Thank you guys to every one who replied! Ill post more on Tues when I get to put my voltage tester to the motor and a few switches... I know its missing the XY table feed handle- so no telling what ELSE was scrapped/swiped/pulled off it.

The NEXT adventure is getting the thing home... lift gate rentals here I come! HA!
 

Bob Korves

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#10
Lift gates suck for lifting milling machines. They are slippery, often not level, and there is nothing to keep the mill from sliding off onto the ground. You can also get badly hurt. I recommend a low trailer, preferably a drop deck (drop bed) trailer. All you need beyond the trailer and something to tow it with is a come along, some 3/4"pipe sections for rollers, a few short 2x4's and 4x4's, a pry bar, and some good ratchet tie down straps for securing the mill for the road.
 
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RandyWilson

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#11
I'm a bit farther around. Some call it Western Branch. I call it the Great Dismal Swamp.


As Bob said, full sized mills and lift gates are not a good combination. Mills are very top heavy, and right at or above the weight capacity. I moved mine (2500#) with a low trailer and 2ton Harbor Freight engine crane.
 

Eddyde

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#12
Lift gates suck for lifting milling machines. They are slippery, often not level, and there is nothing to keep the mill from sliding off onto the ground. You can also get badly hurt. I recommend a low trailer, preferably a drop deck (drop bed) trailer. All you need beyond the trailer and something to tow it with is a come along, some 3/4"pipe sections for rollers, a few short 2x4's and 4x4's, a pry bar, and some good ratchet tie down straps for securing the mill for the road.
Bob is spot on, I moved my mill with a lift gate truck, the gate was rated at 3,800 lb. and the mill weighs around 2,500 lb. So I thought it would be okay, Not so... It was very dicy getting it down (it was loaded with a forklift) I had to roll the mill on pipes to get it onto the lift gate at which point the gate sagged and the mill wanted to roll off the back of the truck, fortunately I had a line attached to the mill and was able to stop it. I would consider alternate means of transport.
 

f350ca

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#13
I spoke to a tech at Automation Direct before buying my VFD from them. He said if the VFD is rated for single phase input you don't need to derate it.
As a side note he also clarified whether you can have switching between the VFD and the motor. (everything I've read said NO). Im using a two speed motor. As long as the output from the VFD is off, (as in stop bottom pressed) I can use the switch to change windings without powering down the input to the VFD.

Greg
 

silverforgestudio

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#14
I'm a bit farther around. Some call it Western Branch. I call it the Great Dismal Swamp.
As Bob said, full sized mills and lift gates are not a good combination. Mills are very top heavy, and right at or above the weight capacity. I moved mine (2500#) with a low trailer and 2ton Harbor Freight engine crane.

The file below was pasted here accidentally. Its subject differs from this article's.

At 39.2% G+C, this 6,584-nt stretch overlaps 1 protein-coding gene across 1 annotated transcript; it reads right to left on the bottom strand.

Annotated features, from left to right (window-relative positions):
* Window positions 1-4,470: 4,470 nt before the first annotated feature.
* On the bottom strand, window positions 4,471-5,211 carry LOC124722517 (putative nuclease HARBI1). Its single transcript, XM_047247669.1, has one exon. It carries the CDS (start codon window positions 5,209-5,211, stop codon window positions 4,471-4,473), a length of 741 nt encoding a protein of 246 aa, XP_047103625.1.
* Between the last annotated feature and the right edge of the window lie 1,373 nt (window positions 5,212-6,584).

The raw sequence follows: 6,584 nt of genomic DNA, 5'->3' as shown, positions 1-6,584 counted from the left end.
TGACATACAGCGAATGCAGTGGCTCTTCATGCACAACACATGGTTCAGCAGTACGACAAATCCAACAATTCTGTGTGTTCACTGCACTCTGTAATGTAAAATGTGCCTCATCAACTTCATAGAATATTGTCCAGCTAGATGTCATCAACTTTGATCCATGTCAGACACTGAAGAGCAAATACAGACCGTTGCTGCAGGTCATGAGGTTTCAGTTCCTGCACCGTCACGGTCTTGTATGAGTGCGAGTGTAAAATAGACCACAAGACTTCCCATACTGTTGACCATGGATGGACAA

Thanks Bob and Randy and all the info there as well- I work over in the Suffolk side of W Branch off 17- beautiful area (mostly)...

I spoke to a tech at Automation Direct before buying my VFD from them. He said if the VFD is rated for single phase input you don't need to derate it. As a side note he also clarified whether you can have switching between the VFD and the motor. (everything I've read said NO). Im using a two speed motor. As long as the output from the VFD is off, (as in stop bottom pressed) I can use the switch to change windings without powering down the input to the VFD. Greg
Goood to know Greg- assuming I get this thing I will probably have a few threads to read and jump into about these VFDs-
 

silverforgestudio

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#15
OK so UPDATE- I did NOT get the machine... nothing wrong with it, even know the fellow who bought it... its a great machine. Had a few things crash that ate the cashflow for it... Oh well.

For those who chimed in- THANK YOU! I am now wiser and more educated on the what and whys... and think a Teco VFD is the way I will head should I meet this opportunity again!
 

tq60

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#16
I spoke to a tech at Automation Direct before buying my VFD from them. He said if the VFD is rated for single phase input you don't need to derate it.
As a side note he also clarified whether you can have switching between the VFD and the motor. (everything I've read said NO). Im using a two speed motor. As long as the output from the VFD is off, (as in stop bottom pressed) I can use the switch to change windings without powering down the input to the VFD.

Greg
Not quite.

Just because a VFD is single phase rated means nothing about derating.

ALWAYS get a copy of the manual and read it.

Most like our AB have a compatibility chart showing the assorted model numbers and their capabilities.

They often will require a larger unit for single phase input pulley due to the way the dc power supply works.

The single phase compatibility usually is just the device not alarming with only 2 lines supplying power.

Sent from my SAMSUNG-SGH-I337Z using Tapatalk
 

Smithdoor

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#17
I have made 3 ph converters they are low cost and simple to build
See if motor is start would motor and this is even simple to install and a mill motor new around $30.00 for all parts

Dave